Strange then asks the rhetorical question: ‘is [this] realistic, or pessimistic?’[4]. The non-rhetorical answer is yes on both counts. Imagination is just as capable of realism as reality is, and of pessimism. However, Star Trek imagines these three zones as well, and comes to a far different conclusion.

In TNG, the Enterprise is the lifeboat. It is its own society, and if it does not require and economic model, then that is simply that. As it is a moving, and as an enclosed space, there is no problem with this. However, the reality of DS9, the island, is altogether different.

For the first thirty years of Star Trek, creating a currency had been ‘strenuously avoided’ because Roddenberry wanted to make sure the Federation was not ‘profit-driven’. However, as the Ferengi are not the Federation, it seemed only natural to the writers to create money[5]. Thus, when imagining a moving space versus a stationary space, it must be deemed that a multitude of IPE spaces are possible in the later, although there is more than one natural conclusion. Strange assumes violence, and eradication of difference. Star Trek imagines violence, of course, but also moments of cooperation which are far less visible but more constant.

The episode quoted above, is a perfect example of this. In that episode, Jake recognises that – if one were to use the Strangian concept of IPE which is constructed by power, knowledge, finance, security and production[6]- that the structure his IPE space has different motives and places importance on different things. What this means that when, in contact in with another society, which places importance on other things, concessions must be made if a common ground can be found. Nog’s cultural heritage is against anything that will not profit him individually. Jake, in order to try and wheedle Nog into helping him, has no leverage but instead uses a guilt trip, reminding Nog that without Jake’s father’s help, he would not have been able to enter Star Fleet. They meet on the mutual ground of respect for Sisko, and manage an arrangement.

Economy, in terms of TNG, is rarely discussed except as something beyond money. This is displayed best through Picard’s description of the future to Lily, one of the innovators of warp drive (something her partner, Zephram Cochraine, invents largely to make money), which was echoed by Jake in DS9.


PICARD: The economics of the future is somewhat different. You see, money doesn’t exist in the twenty-fourth century. The acquisition of wealth is no longer a driving force in our lives. We work to better ourselves and the rest of humanity.[7]

While this has been overtly stated, and hinted at in episodes such as ‘The Neutral Zone’[8] (where humans with somewhat unsavory characteristics from the past are unfrozen and are forced to conform to the society of the 24th century), there are an alarming amount of exceptions. This could be because the writers are unable to completely think outside the space in which they live, but it can also be due to differences of moving and stationary space. In TNG, there are undoubtedly modes of transaction. In ‘Encounters at Farpoint’[9], Doctor Beverley Crusher buys fabric for credits, and in the episode ‘The Price’[10], the Federation makes a bid using credits in order to secure ownership of the Barzan wormhole. These transactions, that seem to speak to a concept of a market society, however, only exist when there is an outside space, which reinforces the self/other relationship highlighted above.

Thus, what can be surmised is that an IPE space can only be accounted for in the contact zone between moving and stationary spaces. The Enterprise itself can function without the trappings of wealth and profit because it is consistently moving, and transactions are something that must be done with other cultures. However, the Federation in a stationary space like the station, does not have this option. In the episode ‘Bar Association’, Sisko threatens to collect on Quark’s back rent (something he never had to pay before because he leases from the Federation, which does not operate in currency and therefore he has no overhead such as rent and repairs) if he does not settle with his striking workers, who are, true to Ferengi tradition, horrifically exploited. The episode itself sheds another light unto the relations of stationary space and IPE in that there is such a confluence of IPE spaces that solution becomes a complicated one.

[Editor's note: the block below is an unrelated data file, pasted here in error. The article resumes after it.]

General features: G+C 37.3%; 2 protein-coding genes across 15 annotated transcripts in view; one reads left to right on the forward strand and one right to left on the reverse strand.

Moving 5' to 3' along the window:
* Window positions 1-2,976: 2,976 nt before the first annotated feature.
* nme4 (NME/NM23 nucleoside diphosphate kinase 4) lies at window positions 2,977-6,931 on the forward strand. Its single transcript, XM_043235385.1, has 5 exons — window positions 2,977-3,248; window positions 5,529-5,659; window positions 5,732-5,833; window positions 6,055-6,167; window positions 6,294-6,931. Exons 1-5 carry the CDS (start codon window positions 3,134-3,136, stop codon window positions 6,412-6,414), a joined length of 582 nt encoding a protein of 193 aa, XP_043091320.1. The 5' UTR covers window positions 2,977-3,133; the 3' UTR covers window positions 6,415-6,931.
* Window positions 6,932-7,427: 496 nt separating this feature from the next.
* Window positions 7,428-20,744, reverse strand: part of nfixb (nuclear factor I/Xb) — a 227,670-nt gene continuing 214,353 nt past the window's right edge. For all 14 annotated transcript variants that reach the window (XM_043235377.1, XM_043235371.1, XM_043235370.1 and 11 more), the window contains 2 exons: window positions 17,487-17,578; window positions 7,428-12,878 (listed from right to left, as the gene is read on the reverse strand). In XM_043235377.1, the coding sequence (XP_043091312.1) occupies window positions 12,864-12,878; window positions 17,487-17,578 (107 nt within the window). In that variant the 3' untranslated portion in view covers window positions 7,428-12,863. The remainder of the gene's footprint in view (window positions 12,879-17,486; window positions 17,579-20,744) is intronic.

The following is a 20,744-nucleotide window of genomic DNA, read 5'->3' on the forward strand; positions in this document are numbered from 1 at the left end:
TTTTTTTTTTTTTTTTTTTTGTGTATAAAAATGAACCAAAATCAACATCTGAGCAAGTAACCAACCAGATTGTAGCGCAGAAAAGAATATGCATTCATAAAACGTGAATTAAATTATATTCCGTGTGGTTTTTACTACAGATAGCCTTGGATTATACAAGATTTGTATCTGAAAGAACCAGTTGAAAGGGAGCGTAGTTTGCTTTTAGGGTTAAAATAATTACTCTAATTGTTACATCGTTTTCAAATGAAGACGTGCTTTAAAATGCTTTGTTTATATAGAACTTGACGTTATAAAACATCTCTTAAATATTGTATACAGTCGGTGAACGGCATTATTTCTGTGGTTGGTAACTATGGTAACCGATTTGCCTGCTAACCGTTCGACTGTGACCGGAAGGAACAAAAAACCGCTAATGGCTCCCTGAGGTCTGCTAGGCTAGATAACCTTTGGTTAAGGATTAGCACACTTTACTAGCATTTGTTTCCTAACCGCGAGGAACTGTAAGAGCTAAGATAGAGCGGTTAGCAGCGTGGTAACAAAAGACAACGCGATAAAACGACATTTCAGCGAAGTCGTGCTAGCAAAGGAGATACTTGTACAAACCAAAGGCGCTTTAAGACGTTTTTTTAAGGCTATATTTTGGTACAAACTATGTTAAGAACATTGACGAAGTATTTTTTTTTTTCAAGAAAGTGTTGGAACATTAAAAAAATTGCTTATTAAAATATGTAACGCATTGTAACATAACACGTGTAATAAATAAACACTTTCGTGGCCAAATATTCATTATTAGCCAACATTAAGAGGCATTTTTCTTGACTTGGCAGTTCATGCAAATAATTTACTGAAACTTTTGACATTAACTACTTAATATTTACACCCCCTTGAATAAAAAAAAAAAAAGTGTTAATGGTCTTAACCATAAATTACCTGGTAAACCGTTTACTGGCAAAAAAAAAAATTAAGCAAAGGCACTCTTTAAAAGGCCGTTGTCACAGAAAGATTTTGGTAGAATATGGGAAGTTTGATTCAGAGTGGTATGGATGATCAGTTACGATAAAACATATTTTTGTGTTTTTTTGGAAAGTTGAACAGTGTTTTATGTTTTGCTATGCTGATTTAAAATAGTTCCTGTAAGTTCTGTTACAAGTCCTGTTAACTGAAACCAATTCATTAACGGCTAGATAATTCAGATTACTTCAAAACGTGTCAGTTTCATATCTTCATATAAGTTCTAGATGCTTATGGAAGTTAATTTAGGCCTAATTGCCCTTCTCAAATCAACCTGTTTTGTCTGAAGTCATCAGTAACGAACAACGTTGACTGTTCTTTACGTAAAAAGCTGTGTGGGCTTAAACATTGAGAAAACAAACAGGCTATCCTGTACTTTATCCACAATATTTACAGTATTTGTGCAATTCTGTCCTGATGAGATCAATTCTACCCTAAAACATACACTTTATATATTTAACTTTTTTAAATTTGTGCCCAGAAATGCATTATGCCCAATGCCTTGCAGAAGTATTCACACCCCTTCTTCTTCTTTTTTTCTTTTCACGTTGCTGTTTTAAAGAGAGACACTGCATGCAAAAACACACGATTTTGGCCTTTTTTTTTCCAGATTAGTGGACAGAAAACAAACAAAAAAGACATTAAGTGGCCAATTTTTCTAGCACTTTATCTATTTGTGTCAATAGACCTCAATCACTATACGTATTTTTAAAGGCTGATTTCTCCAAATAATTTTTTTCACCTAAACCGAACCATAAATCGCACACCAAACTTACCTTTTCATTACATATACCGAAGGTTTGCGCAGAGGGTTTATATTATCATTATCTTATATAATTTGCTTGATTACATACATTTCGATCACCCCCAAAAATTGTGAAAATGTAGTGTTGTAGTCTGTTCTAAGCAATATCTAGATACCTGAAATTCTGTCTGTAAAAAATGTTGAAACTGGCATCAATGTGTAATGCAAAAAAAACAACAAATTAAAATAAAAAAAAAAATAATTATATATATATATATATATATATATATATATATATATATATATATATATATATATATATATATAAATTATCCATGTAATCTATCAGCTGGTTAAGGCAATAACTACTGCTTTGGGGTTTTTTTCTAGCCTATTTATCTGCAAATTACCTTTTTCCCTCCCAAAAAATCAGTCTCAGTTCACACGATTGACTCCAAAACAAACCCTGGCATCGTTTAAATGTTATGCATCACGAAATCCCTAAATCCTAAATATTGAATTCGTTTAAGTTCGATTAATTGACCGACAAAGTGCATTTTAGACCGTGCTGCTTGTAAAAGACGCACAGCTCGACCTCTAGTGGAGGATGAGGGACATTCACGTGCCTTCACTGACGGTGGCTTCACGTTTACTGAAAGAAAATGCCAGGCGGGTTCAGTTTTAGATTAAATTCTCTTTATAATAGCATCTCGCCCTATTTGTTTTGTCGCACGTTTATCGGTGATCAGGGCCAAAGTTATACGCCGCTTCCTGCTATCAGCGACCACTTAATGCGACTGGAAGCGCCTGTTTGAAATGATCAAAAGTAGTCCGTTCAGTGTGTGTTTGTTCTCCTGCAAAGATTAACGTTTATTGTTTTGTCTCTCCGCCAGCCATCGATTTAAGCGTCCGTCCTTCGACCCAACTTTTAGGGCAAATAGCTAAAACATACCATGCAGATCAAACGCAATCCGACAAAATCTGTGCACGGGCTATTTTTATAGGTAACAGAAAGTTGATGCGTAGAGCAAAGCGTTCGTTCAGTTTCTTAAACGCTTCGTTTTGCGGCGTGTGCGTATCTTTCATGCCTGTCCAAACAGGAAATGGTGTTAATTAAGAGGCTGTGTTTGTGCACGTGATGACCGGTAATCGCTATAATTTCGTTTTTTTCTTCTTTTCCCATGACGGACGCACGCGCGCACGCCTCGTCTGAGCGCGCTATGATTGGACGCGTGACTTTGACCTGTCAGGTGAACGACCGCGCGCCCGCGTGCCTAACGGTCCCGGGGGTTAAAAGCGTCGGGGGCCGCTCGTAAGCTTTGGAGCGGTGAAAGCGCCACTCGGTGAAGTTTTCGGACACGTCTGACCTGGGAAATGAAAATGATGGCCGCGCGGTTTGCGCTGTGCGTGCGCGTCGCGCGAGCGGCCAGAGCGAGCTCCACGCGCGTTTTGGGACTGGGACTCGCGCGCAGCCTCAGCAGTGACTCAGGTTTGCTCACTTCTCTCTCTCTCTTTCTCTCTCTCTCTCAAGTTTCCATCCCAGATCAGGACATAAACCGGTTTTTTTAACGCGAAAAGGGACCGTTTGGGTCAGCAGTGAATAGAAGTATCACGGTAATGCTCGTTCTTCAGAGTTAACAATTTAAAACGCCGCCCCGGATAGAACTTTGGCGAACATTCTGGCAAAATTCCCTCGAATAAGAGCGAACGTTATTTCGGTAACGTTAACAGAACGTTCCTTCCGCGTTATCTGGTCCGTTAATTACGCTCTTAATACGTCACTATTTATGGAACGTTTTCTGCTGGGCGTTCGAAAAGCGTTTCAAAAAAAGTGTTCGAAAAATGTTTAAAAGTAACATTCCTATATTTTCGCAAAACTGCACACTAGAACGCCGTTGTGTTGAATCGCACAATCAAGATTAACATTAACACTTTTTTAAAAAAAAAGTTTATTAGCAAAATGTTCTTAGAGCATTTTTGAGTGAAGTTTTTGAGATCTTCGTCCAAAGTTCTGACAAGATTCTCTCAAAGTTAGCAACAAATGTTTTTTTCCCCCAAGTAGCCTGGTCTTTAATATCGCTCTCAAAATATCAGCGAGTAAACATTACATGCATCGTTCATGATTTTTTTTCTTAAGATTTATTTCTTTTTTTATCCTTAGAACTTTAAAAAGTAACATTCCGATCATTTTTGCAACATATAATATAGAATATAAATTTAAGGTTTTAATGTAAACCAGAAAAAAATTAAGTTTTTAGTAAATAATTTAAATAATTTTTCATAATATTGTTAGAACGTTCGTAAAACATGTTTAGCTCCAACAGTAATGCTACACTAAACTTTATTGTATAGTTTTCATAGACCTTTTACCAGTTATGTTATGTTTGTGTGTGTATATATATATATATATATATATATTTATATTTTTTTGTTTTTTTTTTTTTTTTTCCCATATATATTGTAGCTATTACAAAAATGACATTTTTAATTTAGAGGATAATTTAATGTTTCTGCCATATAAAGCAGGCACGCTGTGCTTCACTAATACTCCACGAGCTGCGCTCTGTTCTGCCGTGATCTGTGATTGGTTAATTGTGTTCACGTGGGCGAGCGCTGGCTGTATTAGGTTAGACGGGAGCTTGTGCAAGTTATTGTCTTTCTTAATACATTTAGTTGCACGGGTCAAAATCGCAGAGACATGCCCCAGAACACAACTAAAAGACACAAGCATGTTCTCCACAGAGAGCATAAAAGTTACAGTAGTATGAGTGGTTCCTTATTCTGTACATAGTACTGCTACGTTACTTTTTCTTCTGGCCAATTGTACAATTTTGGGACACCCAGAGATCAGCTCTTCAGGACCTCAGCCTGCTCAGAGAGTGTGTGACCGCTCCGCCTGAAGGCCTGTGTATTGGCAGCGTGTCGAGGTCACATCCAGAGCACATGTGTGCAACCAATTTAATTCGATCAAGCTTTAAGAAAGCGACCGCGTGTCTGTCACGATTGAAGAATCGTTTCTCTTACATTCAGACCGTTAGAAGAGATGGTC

Rom, against Ferengi laws, institutes a union in order to fight his brother’s exploitation despite admitting this:

ROM: You don’t understand. Ferengi workers don’t want to stop the exploitation. We want to find a way to become the exploiters.
BASHIR: Suit yourself, but I don’t see you exploiting anyone.[11]

Here Bashir highlights his own opinion on the matter while using terms he feels Rom would understand. When Rom creates his union, it becomes a clash of IPE spaces, where the Federation supports workman’s rights, whereas the Ferengi workers are worried about the Ferengi Commerce Authority, which, if other episodes are anything to go by, can take away the right of a Ferengi to participate in the Alliance, making them a market exile and unable to make profit. Though in this episode, they are more fearful of being executed. Although a union is a Federation ideal, Rom twists it into a Ferengi one by making it something that he can profit by (such as getting paid sick leave, and vacation), which is how he convinces the other Ferengi to join in, and when the workers goes on strike, he convinces people to not patronise the bar by bribing them, which is an unusual tactic to be sure. During this, Odo, the representatives for the Bajorans, does not care about exploitation so much as security, but he does not intercede for fear of pushing the striking workers into becoming an angry mob. Essentially, the three lifeboats meet on the island that is DS Nine. In the end, dialogue in the contact zone achieves a solution that is acceptable to all three (Quark gets to seem like he won, the employees get what they want, and Odo has peace), and the space of DS9 changes once again.

Movement and space, then, are applicable to IPE as Star Trek shows, if not only to imagine the different possible realities of contact between the two.

[1] ‘In the Cards’, DS9 5.25.

[2] Susan Strange, States and Markets (London: Pinter Publishers, 1988): 1-3.

[3] Inayatullah and Blaney, International Relations and the Problem of Difference, 125.

[4] Strange, States and Markets, 4.

[5] Erdmann, Star Trek Deep Space Nine Companion, 52.

[6] Strange, States and Markets, 23-42.

[7] Star Trek: First Contact

[8] ‘The Neutral Zone’, TNG 1.26.

[9] ‘Encounter at Farpoint’, TNG 1.01.

[10] ‘The Price’, TNG 3.08.

[11] ‘Bar Association’, DS9 4.16.